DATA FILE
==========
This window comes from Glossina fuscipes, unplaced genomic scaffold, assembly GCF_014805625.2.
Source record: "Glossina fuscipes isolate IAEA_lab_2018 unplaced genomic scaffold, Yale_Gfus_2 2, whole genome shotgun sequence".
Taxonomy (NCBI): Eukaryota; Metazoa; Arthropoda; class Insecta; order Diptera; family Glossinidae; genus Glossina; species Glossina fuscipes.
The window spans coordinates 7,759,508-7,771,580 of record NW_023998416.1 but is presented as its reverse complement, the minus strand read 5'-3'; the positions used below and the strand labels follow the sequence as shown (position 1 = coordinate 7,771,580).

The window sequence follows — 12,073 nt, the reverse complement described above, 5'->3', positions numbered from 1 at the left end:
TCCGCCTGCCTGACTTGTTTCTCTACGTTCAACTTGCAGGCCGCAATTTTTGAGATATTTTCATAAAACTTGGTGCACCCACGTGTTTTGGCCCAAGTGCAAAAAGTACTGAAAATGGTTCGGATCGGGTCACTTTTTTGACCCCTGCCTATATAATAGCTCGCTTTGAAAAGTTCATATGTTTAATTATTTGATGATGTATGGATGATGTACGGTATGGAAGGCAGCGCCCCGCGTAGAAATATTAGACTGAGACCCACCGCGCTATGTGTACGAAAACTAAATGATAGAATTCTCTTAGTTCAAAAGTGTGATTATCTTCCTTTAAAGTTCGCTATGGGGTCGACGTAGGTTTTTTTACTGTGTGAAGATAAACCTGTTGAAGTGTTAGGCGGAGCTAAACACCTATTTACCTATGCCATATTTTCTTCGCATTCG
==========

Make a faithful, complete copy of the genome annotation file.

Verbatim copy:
This window comes from Glossina fuscipes, unplaced genomic scaffold, assembly GCF_014805625.2.
Source record: "Glossina fuscipes isolate IAEA_lab_2018 unplaced genomic scaffold, Yale_Gfus_2 2, whole genome shotgun sequence".
Taxonomy (NCBI): Eukaryota; Metazoa; Arthropoda; class Insecta; order Diptera; family Glossinidae; genus Glossina; species Glossina fuscipes.
The window spans coordinates 7,759,508-7,771,580 of record NW_023998416.1 but is presented as its reverse complement, the minus strand read 5'-3'; the positions used below and the strand labels follow the sequence as shown (position 1 = coordinate 7,771,580).

The window sequence follows — 12,073 nt, the reverse complement described above, 5'->3', positions numbered from 1 at the left end:
TCCGCCTGCCTGACTTGTTTCTCTACGTTCAACTTGCAGGCCGCAATTTTTGAGATATTTTCATAAAACTTGGTGCACCCACGTGTTTTGGCCCAAGTGCAAAAAGTACTGAAAATGGTTCGGATCGGGTCACTTTTTTGACCCCTGCCTATATAATAGCTCGCTTTGAAAAGTTCATATGTTTAATTATTTGATGATGTATGGATGATGTACGGTATGGAAGGCAGCGCCCCGCGTAGAAATATTAGACTGAGACCCACCGCGCTATGTGTACGAAAACTAAATGATAGAATTCTCTTAGTTCAAAAGTGTGATTATCTTCCTTTAAAGTTCGCTATGGGGTCGACGTAGGTTTTTTTACTGTGTGAAGATAAACCTGTTGAAGTGTTAGGCGGAGCTAAACACCTATTTACCTATGCCATATTTTCTTCGCATTCG